All About the Eye Diseases Stealing Roseanne Barr’s Sight
Here's what you should know about macular degeneration and glaucoma.
Roseanne Barr revealed earlier this week that she is going blind. In an interview with The Daily Beast, the 62-year-old comic talked about her struggle with macular degeneration and glaucoma—two eye diseases that get progressively worse over time and can steal vision.
Barr’s doctors haven’t provided a timeline, but her symptoms are worsening: “My vision is closing in now,” she said. “I just try and enjoy vision as much as possible. Y’know, living it up.”
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Macular degeneration is a breakdown of the part of the retina that allows us to see fine details in the center of vision; while glaucoma damages the nerve that connects the retina to the brain, and is often caused by fluid build-up and pressure in the eyes. (Barr said in the interview that she helps relieve the pressure by using marijuana, which is known to temporarily lower pressure inside the eye.)
“It’s somewhat unusual that Roseanne Bar has both, but not unheard of,” explains ophthalmologist Steven A. Shanbom, MD, of Shanbom Eye Specialists in Berkley, Mich. Though there are some controllable risk factors, certain people are genetically predisposed to these diseases, so Barr may simply be prone to both. “Certainly it’s sad. The combination of the two is terrible. Macular degeneration takes away her central vision, and glaucoma is taking away her peripheral vision,” Dr. Shanbom adds. (He is not treating Roseanne Barr, and does not know the specifics of her case.)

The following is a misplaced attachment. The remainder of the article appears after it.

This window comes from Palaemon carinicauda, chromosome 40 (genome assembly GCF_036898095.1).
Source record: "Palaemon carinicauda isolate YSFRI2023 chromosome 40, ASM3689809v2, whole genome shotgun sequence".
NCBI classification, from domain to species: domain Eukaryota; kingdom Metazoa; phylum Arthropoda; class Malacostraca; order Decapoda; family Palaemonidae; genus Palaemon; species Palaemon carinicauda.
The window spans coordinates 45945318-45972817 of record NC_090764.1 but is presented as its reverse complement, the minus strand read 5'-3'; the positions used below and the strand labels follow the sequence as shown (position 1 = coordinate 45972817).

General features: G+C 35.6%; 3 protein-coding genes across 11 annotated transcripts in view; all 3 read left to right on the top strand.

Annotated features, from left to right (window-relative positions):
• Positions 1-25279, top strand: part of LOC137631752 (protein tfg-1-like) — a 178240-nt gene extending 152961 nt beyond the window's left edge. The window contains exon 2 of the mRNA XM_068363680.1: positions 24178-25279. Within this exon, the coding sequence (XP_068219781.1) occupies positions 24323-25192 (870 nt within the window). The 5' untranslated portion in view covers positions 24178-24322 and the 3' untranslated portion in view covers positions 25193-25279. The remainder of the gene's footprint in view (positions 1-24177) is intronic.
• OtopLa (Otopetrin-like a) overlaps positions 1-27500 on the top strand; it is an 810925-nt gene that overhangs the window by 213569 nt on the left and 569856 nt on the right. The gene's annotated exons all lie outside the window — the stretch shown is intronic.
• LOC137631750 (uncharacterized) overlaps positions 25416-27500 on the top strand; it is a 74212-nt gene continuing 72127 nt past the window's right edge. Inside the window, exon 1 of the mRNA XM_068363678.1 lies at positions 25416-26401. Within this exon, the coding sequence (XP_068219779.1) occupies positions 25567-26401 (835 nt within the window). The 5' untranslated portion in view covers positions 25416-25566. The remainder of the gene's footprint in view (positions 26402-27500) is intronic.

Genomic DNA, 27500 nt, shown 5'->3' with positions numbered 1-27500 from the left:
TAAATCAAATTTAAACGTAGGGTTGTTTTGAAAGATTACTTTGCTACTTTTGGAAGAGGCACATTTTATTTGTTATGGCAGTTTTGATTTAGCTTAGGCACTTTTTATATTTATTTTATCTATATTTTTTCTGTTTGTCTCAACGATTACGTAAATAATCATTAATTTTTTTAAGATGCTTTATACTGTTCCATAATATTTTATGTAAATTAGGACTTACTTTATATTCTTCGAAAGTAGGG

The risk for both diseases goes up for everyone after age 60, with some people, especially African Americans, at higher risk in their 40s. That’s why the American Academy of Opthalmology recommends getting a baseline eye exam when you turn the big 4-0, even if you have perfect vision. In the early stages, you can have either condition, but have no symptoms at all. Things like a family history or high blood pressure, or issues within the eye (like having a thinner cornea, for example) might lead your MD to prescribe drops that can reduce your chances of developing glaucoma by about half.
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There is no cure for either disease. But like those eyedrops, there are treatments that may delay the progression of early-stage glaucoma (from other drugs to surgery), and therapies that might halt further vision loss in advanced cases of macular degeneration (including an implantable telescope). The future looks brighter however: An animal study published this month suggests that an injection of stem cells into the eye might slow or even reverse the effects of early-stage macular degeneration.
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There are also simple things you can start doing right now to ward off these diseases. Here, five ways to protect your peepers.
Slip on your shades—even when it’s cloudy
Sun exposure can up the risk for glaucoma and macular degeneration, as well as cataracts (clouding of the lenses). Make sure your sunglasses offer 99% to 100% UV protection. Sporting a pair that doesn’t filter UV light is more dangerous than wearing no shades at all, because the dark lenses cause your pupils to dilate and allow in more harmful rays.
Schedule in a regular walk
Studies indicate that aerobic exercise can reduce the eye pressure that leads to glaucoma, and may improve blood flow to the retina and optic nerve. According to the Glaucoma Research Foundation, all you need to do is raise your pulse 20% to 25% (which could mean a brisk walk) for 20 minutes, a minimum of four times a week.
Eat your greens
Spinach, kale, and other leafy greens are packed with lutein and zeaxanthin—antioxidants that lower your risk of developing macular degeneration (and cataracts too), research shows. Another good source: egg yolks.
Snack on almonds, citrus, and berries
Almonds are loaded with vitamin E (a handful provides about half your daily dose), which slows macular degeneration; while citrus fruit and berries are filled with vitamin C, which cuts your odds of developing the disease.